In this case, plaintiff alleged that the city's requirement that it construct off-site improvements at a cost not “roughly proportional” to the impacts of its development constituted a taking under the state and federal constitutions, entitling it to payment of just compensation. To obtain that compensation, plaintiff filed two claims for “inverse condemnation”: the first asserting that the city had effected a taking under the state constitution; the second asserting that the city had effected a taking under the federal constitution. The term “inverse condemnation” encompasses both of plaintiffs claims. An [i]nverse condemnation” claim is any claim “against a governmental agency to recover the value of property taken by the agency although no formal exercise of the power of eminent domain has been completed by the taking agency.” Boise Cascade Corp. v. Board of Forestry, 325 Or. 185, 187 n. 1, 935 P.2d 411 (1997) (internal quotation marks and citation omitted).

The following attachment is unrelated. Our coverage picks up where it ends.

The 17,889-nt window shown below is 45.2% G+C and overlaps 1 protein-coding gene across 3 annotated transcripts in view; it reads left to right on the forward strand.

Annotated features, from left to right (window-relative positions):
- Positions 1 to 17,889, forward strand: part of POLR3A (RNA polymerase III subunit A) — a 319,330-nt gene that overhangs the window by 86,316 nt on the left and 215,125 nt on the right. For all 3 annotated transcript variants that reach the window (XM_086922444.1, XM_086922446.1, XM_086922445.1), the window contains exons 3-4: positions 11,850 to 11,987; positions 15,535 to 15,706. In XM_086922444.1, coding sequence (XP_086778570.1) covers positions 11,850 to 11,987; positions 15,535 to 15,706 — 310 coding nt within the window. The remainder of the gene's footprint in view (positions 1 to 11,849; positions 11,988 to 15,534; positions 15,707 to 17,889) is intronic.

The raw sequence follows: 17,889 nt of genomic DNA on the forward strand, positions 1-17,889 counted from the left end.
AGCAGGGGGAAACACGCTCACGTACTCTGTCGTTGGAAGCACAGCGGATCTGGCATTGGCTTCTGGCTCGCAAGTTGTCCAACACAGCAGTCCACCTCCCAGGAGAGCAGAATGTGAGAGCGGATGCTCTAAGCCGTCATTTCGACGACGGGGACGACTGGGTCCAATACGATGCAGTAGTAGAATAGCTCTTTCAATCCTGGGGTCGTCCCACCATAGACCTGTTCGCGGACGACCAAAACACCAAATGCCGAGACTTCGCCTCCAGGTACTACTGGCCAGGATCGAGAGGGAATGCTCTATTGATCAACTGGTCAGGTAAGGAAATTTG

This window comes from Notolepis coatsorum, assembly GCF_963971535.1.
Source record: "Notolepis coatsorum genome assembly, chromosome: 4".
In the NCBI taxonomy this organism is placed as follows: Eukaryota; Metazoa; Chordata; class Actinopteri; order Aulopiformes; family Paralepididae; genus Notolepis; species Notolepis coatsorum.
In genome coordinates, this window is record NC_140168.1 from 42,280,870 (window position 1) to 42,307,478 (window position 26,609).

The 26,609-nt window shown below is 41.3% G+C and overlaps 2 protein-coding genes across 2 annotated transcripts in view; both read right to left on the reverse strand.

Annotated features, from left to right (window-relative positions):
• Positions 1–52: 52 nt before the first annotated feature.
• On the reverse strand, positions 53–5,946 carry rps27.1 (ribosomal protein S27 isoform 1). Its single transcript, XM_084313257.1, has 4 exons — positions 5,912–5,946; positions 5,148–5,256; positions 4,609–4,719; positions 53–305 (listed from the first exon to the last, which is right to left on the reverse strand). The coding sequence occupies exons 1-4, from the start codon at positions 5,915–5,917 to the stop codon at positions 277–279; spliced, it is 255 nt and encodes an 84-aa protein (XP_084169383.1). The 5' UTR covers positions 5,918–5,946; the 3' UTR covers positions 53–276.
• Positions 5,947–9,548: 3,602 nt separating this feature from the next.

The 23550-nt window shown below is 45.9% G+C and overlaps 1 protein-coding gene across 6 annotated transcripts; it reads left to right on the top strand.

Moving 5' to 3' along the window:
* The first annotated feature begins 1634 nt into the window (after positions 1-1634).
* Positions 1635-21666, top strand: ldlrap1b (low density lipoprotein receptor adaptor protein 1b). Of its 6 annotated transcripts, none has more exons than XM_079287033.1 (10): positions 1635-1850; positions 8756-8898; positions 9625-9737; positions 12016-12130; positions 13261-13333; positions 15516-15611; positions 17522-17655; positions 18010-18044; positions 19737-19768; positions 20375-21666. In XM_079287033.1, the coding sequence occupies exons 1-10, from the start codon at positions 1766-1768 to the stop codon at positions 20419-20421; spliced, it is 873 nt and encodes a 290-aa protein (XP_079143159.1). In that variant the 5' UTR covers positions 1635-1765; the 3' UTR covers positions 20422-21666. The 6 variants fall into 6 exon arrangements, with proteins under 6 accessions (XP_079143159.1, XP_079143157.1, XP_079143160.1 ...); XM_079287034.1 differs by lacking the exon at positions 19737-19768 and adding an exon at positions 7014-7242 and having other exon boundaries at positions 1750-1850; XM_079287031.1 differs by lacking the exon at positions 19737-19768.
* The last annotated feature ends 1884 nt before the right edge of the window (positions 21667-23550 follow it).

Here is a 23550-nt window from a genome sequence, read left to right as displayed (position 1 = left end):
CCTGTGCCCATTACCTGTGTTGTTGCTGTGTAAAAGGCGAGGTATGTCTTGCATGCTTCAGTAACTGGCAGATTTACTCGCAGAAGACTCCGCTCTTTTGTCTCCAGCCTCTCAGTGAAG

Plaintiff appropriately filed both of its claims for inverse condemnation in state court. See id. at 187-88, 935 P.2d 411 (inverse condemnation action alleging taking under state and federal constitutions in state court); Coast Range Conifers v. Board of Forestry, 339 Or. 136, 151-55, 117 P.3d 990 (2005) (inverse condemnation action alleging taking under federal constitution in state court); see also San Remo Hotel, L.P. v. City & County of San Francisco, 545 U.S. 323, 347, 125 S.Ct. 2491, 162 L.Ed.2d 315 (2005) (state courts fully competent to hear federal takings claims). Plaintiff also appropriately filed its section 1983 claim in state court. See, e.g., Suess Builders v. City of Beaverton, 294 Or. 254, 264-65, 265 n. 10, 656 P.2d 306 (1982) (entertaining, and noting that state courts generally entertain, claims under section 1983).